History: (Had the Muslim League not demanded partition, there would have been no Pakistan)

March 17, 2016 Off By Web Desk

ISLAMABAD: Had the Muslim League not demanded partition, there would have been no Pakistan, observed renowned historian Professor Dr Ishtiaq Ahmad on Friday.

Factually, it was the Muslim League which demanded partition of India for carving out a separate state for Muslims through Lahore Resolution in 1940. Had there been no demand for partition of India, there would have been no Pakistan, he responded to a questioner.

He was speaking at the National Institute of Historical and Cultural Research, Centre of Excellence, Quaid-i-Azam University, here on the topic of Understanding the Partition of Punjab in the Context of Partition of India.

He is a visiting professor at LUMS, Pakistan, Professor Emeritus of Political Science, Stockholm University, and honorary Senior Fellow, Institute of South Asian Studies, National University of Singapore.

He said that the most critical episode in the history of Punjab was undoubtedly its partition in mid-August 1947. Though the upheaval during sub-continent partition was immense, there was a great deal of humanity on both sides, which was then translated into co-operation between both governments and their people.

However, he was of the opinion that the trauma and painful memories of 1947 migration in the wake of partition was so great that it eclipsed any meaningful post-partition co-operation between India and Pakistan.

He talked about political syndrome and principle on which India was partitioned giving his stance of ethnic cleansing and bloodshed committed during partition. Arguing about principally divided India, Dr. Ishtiaq extended context of partition to Khalistan Movement.

He was of the opinion that the Radcliffe Award laid down the international border in Punjab between what became Pakistani West Punjab and Indian East Punjab, and also of what happened when power was transferred to the two Punjabs.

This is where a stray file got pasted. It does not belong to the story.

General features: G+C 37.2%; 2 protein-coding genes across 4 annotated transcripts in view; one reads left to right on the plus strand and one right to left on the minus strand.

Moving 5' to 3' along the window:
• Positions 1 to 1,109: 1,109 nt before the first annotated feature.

Out of Punjab’s total population, including that of British-administered Punjab and the Punjab princely states, of almost 34 million, 10 million had to flee hearth and home to save their lives, he recalled.

At the end of the day, he recalled, the first attempt of massive ethnic cleansing was achieved because virtually no Hindu and Sikh was left in Pakistani Punjab and no Muslim in Indian Punjab. Anywhere between 500,000 to 800,000 Hindus, Muslims and Sikhs, men, women, the old and children were killed, and 90,000 women were abducted, oftentimes raped, he pointed out.

Later Dr. Sajid Awan extended vote of thanks. He added that the argument of Dr Ishtiaq is quite valid, as Punjab was one of the most potential areas in the British India. It was parted in the way to curtail its potential first by the British then by the Indians in East Punjab parting it further in to three parts.

He finally concluded that if you want to have normalcy in India and Pakistan you will have to normalise two Punjabs on both the sides of boarder.